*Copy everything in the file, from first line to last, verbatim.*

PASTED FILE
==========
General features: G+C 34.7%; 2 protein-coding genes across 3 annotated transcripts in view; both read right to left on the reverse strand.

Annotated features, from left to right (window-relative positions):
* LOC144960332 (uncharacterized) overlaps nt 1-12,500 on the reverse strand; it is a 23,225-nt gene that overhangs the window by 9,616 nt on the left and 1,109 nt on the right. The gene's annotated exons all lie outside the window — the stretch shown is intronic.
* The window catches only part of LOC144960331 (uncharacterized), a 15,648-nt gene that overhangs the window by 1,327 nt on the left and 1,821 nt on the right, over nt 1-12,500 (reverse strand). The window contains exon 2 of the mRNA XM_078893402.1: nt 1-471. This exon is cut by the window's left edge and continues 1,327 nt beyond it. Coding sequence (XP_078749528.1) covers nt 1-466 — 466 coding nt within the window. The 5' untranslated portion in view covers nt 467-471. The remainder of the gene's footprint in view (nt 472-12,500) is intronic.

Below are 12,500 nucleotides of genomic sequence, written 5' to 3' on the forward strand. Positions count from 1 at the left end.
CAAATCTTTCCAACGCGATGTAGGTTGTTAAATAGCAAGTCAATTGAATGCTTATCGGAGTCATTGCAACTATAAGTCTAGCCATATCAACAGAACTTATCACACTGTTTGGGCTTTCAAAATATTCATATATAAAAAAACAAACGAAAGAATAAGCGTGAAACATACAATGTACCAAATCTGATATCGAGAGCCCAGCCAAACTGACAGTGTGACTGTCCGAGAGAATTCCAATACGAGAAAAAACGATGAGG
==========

General features: G+C 34.7%; 2 protein-coding genes across 3 annotated transcripts in view; both read right to left on the reverse strand.

Annotated features, from left to right (window-relative positions):
* LOC144960332 (uncharacterized) overlaps nt 1-12,500 on the reverse strand; it is a 23,225-nt gene that overhangs the window by 9,616 nt on the left and 1,109 nt on the right. The gene's annotated exons all lie outside the window — the stretch shown is intronic.
* The window catches only part of LOC144960331 (uncharacterized), a 15,648-nt gene that overhangs the window by 1,327 nt on the left and 1,821 nt on the right, over nt 1-12,500 (reverse strand). The window contains exon 2 of the mRNA XM_078893402.1: nt 1-471. This exon is cut by the window's left edge and continues 1,327 nt beyond it. Coding sequence (XP_078749528.1) covers nt 1-466 — 466 coding nt within the window. The 5' untranslated portion in view covers nt 467-471. The remainder of the gene's footprint in view (nt 472-12,500) is intronic.

Below are 12,500 nucleotides of genomic sequence, written 5' to 3' on the forward strand. Positions count from 1 at the left end.
CAAATCTTTCCAACGCGATGTAGGTTGTTAAATAGCAAGTCAATTGAATGCTTATCGGAGTCATTGCAACTATAAGTCTAGCCATATCAACAGAACTTATCACACTGTTTGGGCTTTCAAAATATTCATATATAAAAAAACAAACGAAAGAATAAGCGTGAAACATACAATGTACCAAATCTGATATCGAGAGCCCAGCCAAACTGACAGTGTGACTGTCCGAGAGAATTCCAATACGAGAAAAAACGATGAGG